Self-Flying Sky Taxis A Not So Distant Future


News has broken all over the internet and the world about Dubai's hopes to have a passenger-carrying drone regularly buzzing through the skyline of the futuristic city-state as early as July.

The Emirate’s Roads and Transport Authority (RTA) recently announced at the World Government Summit in Dubai that in collaboration with the Chinese firm Ehang, they have successfully carried out the first test run of an autonomous aerial vehicle (AAV) capable of carrying a human.

Known as the 'Ehang 184', the passenger drone is fitted with a touchscreen to the front of the passenger seat displaying a map of all destinations in the form of dots. According to Abu Dhabi Media's The National, it has preset routes and the passenger selects the intended destination. The vehicle will then start automatic operation, take off and cruise to the set destination before descending and landing in a specific spot. A ground-based centre will monitor and control the entire operation.

"The AAV exhibited at the summit is not just a model; it is a real version that we have already experimented the vehicle in a flight in Dubai sky. The RTA is making every effort to start the operation of the AAV in July 2017," RTA Director Mattar Al Tayer told The National.

"The trial run of the first AAV is in implementation of the directives of Sheikh Mohammed bin Rashid Al Maktoum, Vice-President and Prime Minister of the UAE and Ruler of Dubai, to transform Dubai into the smartest city in the world," said Mr Al Tayer.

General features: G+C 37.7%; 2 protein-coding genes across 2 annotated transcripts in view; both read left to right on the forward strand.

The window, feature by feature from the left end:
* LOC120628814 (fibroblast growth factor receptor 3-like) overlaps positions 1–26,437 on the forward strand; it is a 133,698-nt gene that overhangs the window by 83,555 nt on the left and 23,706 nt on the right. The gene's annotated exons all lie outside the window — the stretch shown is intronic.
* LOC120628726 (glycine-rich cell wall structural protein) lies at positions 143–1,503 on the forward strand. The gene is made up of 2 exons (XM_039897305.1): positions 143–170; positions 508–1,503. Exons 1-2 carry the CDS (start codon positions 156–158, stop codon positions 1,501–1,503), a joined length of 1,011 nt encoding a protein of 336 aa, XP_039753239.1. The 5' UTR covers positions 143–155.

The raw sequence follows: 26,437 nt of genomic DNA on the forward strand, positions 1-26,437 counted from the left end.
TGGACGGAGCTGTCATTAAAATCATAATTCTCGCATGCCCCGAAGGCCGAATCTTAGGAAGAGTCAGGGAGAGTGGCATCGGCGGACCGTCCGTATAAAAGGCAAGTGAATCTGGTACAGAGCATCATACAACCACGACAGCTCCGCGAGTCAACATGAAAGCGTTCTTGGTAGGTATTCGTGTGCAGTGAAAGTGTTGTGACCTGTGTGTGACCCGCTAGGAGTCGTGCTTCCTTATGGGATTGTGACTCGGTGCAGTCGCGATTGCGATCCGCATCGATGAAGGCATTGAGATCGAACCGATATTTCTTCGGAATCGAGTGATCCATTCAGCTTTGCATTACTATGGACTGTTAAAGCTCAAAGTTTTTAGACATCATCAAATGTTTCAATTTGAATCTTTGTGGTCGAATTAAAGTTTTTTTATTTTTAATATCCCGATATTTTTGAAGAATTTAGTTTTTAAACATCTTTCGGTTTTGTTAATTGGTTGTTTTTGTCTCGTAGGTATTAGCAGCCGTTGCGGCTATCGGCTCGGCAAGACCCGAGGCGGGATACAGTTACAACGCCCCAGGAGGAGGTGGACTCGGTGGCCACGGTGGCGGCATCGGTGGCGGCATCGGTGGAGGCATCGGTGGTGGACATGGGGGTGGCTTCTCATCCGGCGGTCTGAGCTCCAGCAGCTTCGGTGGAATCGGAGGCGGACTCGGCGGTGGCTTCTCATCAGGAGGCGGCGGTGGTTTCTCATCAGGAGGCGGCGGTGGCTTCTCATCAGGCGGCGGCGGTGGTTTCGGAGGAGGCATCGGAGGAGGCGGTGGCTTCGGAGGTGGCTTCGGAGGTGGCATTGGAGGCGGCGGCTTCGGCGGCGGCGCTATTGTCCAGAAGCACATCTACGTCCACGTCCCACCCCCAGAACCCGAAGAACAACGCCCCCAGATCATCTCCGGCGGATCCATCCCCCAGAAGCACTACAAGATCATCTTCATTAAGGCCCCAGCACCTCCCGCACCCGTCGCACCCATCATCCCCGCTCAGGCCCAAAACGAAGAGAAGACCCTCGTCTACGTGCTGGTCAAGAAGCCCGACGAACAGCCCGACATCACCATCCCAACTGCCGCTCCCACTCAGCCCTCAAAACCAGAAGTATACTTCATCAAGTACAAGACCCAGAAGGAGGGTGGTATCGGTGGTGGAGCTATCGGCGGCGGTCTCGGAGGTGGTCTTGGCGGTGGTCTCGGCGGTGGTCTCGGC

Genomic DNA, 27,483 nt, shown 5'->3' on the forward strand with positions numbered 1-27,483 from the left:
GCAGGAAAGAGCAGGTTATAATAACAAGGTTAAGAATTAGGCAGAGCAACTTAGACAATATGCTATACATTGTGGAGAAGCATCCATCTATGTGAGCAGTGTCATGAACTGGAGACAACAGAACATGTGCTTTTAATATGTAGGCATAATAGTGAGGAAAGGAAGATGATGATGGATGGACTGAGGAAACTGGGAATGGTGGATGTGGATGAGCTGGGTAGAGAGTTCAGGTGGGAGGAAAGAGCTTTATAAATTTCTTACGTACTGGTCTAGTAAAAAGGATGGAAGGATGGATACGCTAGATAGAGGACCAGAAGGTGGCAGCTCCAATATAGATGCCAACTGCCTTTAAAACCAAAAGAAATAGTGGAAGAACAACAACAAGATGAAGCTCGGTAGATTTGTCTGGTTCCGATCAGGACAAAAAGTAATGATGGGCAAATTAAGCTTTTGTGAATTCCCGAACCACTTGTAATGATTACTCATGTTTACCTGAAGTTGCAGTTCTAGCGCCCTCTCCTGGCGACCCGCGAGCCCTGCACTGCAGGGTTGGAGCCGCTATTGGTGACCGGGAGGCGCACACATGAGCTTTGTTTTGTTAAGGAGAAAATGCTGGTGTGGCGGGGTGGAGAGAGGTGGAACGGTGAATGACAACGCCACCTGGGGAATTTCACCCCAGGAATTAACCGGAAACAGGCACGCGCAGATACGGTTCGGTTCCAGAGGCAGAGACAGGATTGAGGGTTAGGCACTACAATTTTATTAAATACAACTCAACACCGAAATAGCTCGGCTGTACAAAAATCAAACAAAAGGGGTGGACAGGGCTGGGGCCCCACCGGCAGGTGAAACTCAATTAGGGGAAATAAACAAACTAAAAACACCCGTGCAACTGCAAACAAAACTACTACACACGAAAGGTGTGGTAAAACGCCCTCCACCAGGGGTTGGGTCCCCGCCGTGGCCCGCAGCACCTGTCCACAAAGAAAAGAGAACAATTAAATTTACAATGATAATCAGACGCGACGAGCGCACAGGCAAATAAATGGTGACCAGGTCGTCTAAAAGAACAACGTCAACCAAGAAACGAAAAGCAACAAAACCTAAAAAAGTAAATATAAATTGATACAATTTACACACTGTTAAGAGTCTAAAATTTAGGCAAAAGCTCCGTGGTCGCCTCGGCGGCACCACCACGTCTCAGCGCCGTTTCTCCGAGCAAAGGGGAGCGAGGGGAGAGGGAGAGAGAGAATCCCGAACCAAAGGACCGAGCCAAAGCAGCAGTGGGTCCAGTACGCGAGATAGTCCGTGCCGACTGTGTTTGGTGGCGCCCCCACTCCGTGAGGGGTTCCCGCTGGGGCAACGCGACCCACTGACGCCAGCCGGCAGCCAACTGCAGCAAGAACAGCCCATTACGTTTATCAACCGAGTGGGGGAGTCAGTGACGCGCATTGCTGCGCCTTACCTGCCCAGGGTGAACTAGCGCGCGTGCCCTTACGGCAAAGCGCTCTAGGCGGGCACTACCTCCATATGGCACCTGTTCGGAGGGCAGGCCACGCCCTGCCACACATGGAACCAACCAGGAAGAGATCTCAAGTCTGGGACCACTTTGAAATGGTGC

"It is also part of the RTA’s endeavours to provide self-driving transport through engaging in the technological tests of self-driving vehicles in a Dubai environment."The Ehang 184 drone is reportedly designed to fly for maximum of 30 minutes at a maximum cruising speed of 160kph, with a standard speed likely to be set at 100kph.

The National 

said the ascending/descending speed is about six metres per second and the landing speed is four metres per second. The vehicle is almost four metres long, four metres wide and 1.6 metres high. It weighs about 250kg empty and about 360kg with an average passenger. The maximum cruising height is 3,000 feet and the battery charging time is one to two hours.

Despite obvious concerns regarding safety and reliability, Mr Al Tayer set a reassuring tone and said a standby system existed that would be capable of controlling and safely steering the AAV to the programmed landing point in the event of a system malfunction.

"The AAV is designed to operate under all climatic conditions unless there is a thunderstorm. The vehicle is fitted with highly accurate sensors with a very low-error threshold and can resist vibrations and extreme temperatures," he told The National.

Dubai Civil Aviation Authority was reportedly a partner in the drone's trials in order to assess safety criteria and to issue the permits for trial and vehicle inspection.

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